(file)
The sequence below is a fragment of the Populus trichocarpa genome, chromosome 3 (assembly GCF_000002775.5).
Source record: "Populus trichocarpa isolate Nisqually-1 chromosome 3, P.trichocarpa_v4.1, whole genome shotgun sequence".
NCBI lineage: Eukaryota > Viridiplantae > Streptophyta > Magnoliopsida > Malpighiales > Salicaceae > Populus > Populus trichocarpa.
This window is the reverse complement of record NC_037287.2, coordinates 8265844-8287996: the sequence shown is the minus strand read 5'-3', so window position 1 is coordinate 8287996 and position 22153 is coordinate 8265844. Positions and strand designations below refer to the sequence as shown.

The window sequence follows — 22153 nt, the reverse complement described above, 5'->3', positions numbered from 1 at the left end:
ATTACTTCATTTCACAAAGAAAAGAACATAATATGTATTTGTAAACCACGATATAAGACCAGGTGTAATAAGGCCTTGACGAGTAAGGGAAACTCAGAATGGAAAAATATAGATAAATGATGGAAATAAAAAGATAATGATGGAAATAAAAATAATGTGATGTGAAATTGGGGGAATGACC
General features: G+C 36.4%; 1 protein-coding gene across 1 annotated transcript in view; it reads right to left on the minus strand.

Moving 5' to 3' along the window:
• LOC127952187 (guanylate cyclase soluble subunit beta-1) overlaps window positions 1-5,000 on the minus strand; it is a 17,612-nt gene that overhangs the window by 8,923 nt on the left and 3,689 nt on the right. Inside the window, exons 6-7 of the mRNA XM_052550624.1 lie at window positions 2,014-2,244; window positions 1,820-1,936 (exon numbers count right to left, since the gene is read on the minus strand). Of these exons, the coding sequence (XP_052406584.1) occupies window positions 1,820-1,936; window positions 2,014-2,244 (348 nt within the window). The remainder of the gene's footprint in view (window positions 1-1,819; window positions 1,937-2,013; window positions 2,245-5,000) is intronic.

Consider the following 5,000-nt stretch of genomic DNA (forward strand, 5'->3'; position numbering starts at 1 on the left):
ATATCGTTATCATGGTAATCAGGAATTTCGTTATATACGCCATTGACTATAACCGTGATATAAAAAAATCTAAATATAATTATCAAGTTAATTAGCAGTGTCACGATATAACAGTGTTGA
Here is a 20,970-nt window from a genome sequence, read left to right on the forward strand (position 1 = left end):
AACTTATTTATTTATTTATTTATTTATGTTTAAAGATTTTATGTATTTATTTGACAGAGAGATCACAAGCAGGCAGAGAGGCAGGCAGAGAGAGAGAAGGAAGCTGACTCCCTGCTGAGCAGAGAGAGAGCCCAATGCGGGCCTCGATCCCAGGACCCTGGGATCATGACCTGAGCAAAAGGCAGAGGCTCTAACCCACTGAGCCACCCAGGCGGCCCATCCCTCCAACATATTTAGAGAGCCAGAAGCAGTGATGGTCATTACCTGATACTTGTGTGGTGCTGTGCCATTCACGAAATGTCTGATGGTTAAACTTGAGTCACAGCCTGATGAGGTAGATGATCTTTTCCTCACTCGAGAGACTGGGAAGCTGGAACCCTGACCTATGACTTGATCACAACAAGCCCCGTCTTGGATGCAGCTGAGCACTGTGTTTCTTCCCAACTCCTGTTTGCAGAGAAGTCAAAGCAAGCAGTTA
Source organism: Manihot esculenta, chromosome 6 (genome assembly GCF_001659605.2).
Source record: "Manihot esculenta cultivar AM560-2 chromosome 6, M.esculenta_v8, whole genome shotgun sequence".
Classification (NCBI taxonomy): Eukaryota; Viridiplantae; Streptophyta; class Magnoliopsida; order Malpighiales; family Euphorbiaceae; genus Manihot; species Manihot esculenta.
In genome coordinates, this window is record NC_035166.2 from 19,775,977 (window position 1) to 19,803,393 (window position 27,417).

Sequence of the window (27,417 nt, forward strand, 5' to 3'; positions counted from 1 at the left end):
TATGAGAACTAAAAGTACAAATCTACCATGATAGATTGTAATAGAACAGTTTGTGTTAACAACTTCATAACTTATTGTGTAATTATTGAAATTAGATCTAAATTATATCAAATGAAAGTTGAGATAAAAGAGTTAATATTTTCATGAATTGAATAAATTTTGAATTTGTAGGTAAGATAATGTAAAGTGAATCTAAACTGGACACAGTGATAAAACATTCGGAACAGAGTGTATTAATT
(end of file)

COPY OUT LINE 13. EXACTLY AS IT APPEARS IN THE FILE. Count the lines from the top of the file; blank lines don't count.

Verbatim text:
AACTTATTTATTTATTTATTTATTTATGTTTAAAGATTTTATGTATTTATTTGACAGAGAGATCACAAGCAGGCAGAGAGGCAGGCAGAGAGAGAGAAGGAAGCTGACTCCCTGCTGAGCAGAGAGAGAGCCCAATGCGGGCCTCGATCCCAGGACCCTGGGATCATGACCTGAGCAAAAGGCAGAGGCTCTAACCCACTGAGCCACCCAGGCGGCCCATCCCTCCAACATATTTAGAGAGCCAGAAGCAGTGATGGTCATTACCTGATACTTGTGTGGTGCTGTGCCATTCACGAAATGTCTGATGGTTAAACTTGAGTCACAGCCTGATGAGGTAGATGATCTTTTCCTCACTCGAGAGACTGGGAAGCTGGAACCCTGACCTATGACTTGATCACAACAAGCCCCGTCTTGGATGCAGCTGAGCACTGTGTTTCTTCCCAACTCCTGTTTGCAGAGAAGTCAAAGCAAGCAGTTA